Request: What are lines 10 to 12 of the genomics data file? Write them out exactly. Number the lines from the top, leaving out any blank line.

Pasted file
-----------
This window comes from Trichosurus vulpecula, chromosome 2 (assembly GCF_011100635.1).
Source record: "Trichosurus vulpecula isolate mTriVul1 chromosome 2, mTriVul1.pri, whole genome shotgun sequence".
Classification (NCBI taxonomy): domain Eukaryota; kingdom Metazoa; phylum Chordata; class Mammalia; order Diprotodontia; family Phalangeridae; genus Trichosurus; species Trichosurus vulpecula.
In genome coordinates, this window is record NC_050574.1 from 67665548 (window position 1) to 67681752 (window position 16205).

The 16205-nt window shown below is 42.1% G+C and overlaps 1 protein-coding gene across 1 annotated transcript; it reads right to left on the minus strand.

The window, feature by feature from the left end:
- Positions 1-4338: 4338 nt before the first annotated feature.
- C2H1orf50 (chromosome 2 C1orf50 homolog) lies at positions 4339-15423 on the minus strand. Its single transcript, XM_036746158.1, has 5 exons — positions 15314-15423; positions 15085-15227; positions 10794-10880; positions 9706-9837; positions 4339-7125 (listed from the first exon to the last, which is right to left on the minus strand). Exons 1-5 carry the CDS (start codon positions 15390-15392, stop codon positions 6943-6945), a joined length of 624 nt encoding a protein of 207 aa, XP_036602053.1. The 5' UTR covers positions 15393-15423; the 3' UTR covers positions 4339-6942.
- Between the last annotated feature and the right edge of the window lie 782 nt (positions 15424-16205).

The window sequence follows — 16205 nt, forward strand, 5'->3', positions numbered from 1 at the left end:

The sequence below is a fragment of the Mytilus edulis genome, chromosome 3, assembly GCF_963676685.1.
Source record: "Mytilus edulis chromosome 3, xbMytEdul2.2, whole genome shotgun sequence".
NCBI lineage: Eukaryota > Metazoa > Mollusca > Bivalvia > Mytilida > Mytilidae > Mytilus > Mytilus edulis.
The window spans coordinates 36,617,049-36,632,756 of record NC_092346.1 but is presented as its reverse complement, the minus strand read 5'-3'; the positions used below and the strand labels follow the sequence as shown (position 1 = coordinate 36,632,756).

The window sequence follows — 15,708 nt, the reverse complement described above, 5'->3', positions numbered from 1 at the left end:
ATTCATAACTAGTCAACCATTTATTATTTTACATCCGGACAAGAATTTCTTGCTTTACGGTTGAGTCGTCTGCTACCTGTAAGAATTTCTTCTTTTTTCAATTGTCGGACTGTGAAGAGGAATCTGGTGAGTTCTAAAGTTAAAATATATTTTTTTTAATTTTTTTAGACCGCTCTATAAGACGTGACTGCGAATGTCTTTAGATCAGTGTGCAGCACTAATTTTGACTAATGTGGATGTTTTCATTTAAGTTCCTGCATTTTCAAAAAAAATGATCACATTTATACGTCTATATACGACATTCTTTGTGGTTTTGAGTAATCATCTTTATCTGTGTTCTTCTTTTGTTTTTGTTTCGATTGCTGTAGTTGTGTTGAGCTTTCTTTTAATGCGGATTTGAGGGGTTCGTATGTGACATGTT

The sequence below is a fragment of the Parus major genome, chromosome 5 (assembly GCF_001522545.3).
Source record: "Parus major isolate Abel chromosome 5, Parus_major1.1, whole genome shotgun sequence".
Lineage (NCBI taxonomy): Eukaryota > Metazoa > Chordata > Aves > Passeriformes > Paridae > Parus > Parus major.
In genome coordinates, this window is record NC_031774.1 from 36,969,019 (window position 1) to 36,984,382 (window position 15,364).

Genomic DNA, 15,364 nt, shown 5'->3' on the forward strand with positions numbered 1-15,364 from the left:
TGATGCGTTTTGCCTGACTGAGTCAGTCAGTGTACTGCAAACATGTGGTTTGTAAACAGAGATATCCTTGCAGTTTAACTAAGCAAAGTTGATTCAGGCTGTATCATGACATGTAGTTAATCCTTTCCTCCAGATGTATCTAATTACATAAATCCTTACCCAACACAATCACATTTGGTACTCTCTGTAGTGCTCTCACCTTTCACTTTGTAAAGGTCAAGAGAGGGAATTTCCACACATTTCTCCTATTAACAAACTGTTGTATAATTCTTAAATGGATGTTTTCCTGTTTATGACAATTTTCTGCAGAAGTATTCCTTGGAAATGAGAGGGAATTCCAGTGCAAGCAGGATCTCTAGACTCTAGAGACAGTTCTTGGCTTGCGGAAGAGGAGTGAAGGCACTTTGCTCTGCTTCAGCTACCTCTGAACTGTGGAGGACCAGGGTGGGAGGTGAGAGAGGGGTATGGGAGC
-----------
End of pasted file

The window sequence follows — 16205 nt, forward strand, 5'->3', positions numbered from 1 at the left end:

The sequence below is a fragment of the Mytilus edulis genome, chromosome 3, assembly GCF_963676685.1.
Source record: "Mytilus edulis chromosome 3, xbMytEdul2.2, whole genome shotgun sequence".